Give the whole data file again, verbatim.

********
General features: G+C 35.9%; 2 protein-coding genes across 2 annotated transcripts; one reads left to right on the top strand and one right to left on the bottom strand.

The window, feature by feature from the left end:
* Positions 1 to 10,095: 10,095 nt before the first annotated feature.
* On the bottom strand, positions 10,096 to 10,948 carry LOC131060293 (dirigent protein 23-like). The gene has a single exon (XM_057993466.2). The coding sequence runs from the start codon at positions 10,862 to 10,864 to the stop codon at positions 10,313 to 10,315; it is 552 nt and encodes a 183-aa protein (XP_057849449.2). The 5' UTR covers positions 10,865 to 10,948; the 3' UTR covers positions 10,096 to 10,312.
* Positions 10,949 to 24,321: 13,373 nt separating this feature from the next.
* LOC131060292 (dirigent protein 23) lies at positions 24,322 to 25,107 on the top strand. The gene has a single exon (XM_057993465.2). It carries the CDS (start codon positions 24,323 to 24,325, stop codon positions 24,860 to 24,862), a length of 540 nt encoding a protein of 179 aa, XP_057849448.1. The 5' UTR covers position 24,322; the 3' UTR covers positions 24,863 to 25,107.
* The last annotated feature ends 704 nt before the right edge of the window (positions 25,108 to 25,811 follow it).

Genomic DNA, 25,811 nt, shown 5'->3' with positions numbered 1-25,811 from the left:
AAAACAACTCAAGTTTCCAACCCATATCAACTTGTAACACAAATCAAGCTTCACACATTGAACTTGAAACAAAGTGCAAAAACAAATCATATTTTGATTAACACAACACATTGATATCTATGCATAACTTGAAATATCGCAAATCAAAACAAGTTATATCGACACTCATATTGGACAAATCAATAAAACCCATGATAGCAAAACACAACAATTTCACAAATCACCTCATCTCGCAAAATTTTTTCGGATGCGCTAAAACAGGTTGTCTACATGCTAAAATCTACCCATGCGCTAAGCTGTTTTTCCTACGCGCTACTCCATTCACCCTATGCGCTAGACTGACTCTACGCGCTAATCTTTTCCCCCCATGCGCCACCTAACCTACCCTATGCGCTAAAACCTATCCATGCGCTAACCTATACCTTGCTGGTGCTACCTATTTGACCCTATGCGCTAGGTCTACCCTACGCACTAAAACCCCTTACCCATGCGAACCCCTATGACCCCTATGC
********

General features: G+C 35.9%; 2 protein-coding genes across 2 annotated transcripts; one reads left to right on the top strand and one right to left on the bottom strand.

The window, feature by feature from the left end:
* Positions 1 to 10,095: 10,095 nt before the first annotated feature.
* On the bottom strand, positions 10,096 to 10,948 carry LOC131060293 (dirigent protein 23-like). The gene has a single exon (XM_057993466.2). The coding sequence runs from the start codon at positions 10,862 to 10,864 to the stop codon at positions 10,313 to 10,315; it is 552 nt and encodes a 183-aa protein (XP_057849449.2). The 5' UTR covers positions 10,865 to 10,948; the 3' UTR covers positions 10,096 to 10,312.
* Positions 10,949 to 24,321: 13,373 nt separating this feature from the next.
* LOC131060292 (dirigent protein 23) lies at positions 24,322 to 25,107 on the top strand. The gene has a single exon (XM_057993465.2). It carries the CDS (start codon positions 24,323 to 24,325, stop codon positions 24,860 to 24,862), a length of 540 nt encoding a protein of 179 aa, XP_057849448.1. The 5' UTR covers position 24,322; the 3' UTR covers positions 24,863 to 25,107.
* The last annotated feature ends 704 nt before the right edge of the window (positions 25,108 to 25,811 follow it).

Genomic DNA, 25,811 nt, shown 5'->3' with positions numbered 1-25,811 from the left:
AAAACAACTCAAGTTTCCAACCCATATCAACTTGTAACACAAATCAAGCTTCACACATTGAACTTGAAACAAAGTGCAAAAACAAATCATATTTTGATTAACACAACACATTGATATCTATGCATAACTTGAAATATCGCAAATCAAAACAAGTTATATCGACACTCATATTGGACAAATCAATAAAACCCATGATAGCAAAACACAACAATTTCACAAATCACCTCATCTCGCAAAATTTTTTCGGATGCGCTAAAACAGGTTGTCTACATGCTAAAATCTACCCATGCGCTAAGCTGTTTTTCCTACGCGCTACTCCATTCACCCTATGCGCTAGACTGACTCTACGCGCTAATCTTTTCCCCCCATGCGCCACCTAACCTACCCTATGCGCTAAAACCTATCCATGCGCTAACCTATACCTTGCTGGTGCTACCTATTTGACCCTATGCGCTAGGTCTACCCTACGCACTAAAACCCCTTACCCATGCGAACCCCTATGACCCCTATGC